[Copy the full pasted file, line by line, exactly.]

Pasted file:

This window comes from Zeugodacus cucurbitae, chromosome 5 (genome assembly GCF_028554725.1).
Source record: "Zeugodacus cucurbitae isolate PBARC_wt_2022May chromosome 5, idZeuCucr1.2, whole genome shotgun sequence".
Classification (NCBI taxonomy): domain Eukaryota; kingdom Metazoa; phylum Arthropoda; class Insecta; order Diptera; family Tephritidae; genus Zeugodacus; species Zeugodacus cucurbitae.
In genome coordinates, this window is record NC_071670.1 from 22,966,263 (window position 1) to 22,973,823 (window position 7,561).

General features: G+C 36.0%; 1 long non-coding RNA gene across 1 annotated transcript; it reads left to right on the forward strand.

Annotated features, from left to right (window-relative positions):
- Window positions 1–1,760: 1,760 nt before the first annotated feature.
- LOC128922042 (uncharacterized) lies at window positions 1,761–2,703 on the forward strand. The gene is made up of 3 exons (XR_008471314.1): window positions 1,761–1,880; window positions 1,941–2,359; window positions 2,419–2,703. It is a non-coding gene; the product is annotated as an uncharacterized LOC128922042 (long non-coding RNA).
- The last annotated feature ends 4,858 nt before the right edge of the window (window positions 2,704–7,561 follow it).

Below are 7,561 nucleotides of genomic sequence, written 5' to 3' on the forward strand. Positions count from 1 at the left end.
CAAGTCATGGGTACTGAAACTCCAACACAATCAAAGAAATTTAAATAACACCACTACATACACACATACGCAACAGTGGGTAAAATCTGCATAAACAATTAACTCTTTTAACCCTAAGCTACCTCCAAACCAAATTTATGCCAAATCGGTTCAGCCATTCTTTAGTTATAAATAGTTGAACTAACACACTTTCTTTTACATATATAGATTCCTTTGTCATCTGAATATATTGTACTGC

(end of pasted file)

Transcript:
This window comes from Zeugodacus cucurbitae, chromosome 5 (genome assembly GCF_028554725.1).
Source record: "Zeugodacus cucurbitae isolate PBARC_wt_2022May chromosome 5, idZeuCucr1.2, whole genome shotgun sequence".
Classification (NCBI taxonomy): domain Eukaryota; kingdom Metazoa; phylum Arthropoda; class Insecta; order Diptera; family Tephritidae; genus Zeugodacus; species Zeugodacus cucurbitae.
In genome coordinates, this window is record NC_071670.1 from 22,966,263 (window position 1) to 22,973,823 (window position 7,561).

General features: G+C 36.0%; 1 long non-coding RNA gene across 1 annotated transcript; it reads left to right on the forward strand.

Annotated features, from left to right (window-relative positions):
- Window positions 1–1,760: 1,760 nt before the first annotated feature.
- LOC128922042 (uncharacterized) lies at window positions 1,761–2,703 on the forward strand. The gene is made up of 3 exons (XR_008471314.1): window positions 1,761–1,880; window positions 1,941–2,359; window positions 2,419–2,703. It is a non-coding gene; the product is annotated as an uncharacterized LOC128922042 (long non-coding RNA).
- The last annotated feature ends 4,858 nt before the right edge of the window (window positions 2,704–7,561 follow it).

Below are 7,561 nucleotides of genomic sequence, written 5' to 3' on the forward strand. Positions count from 1 at the left end.
CAAGTCATGGGTACTGAAACTCCAACACAATCAAAGAAATTTAAATAACACCACTACATACACACATACGCAACAGTGGGTAAAATCTGCATAAACAATTAACTCTTTTAACCCTAAGCTACCTCCAAACCAAATTTATGCCAAATCGGTTCAGCCATTCTTTAGTTATAAATAGTTGAACTAACACACTTTCTTTTACATATATAGATTCCTTTGTCATCTGAATATATTGTACTGC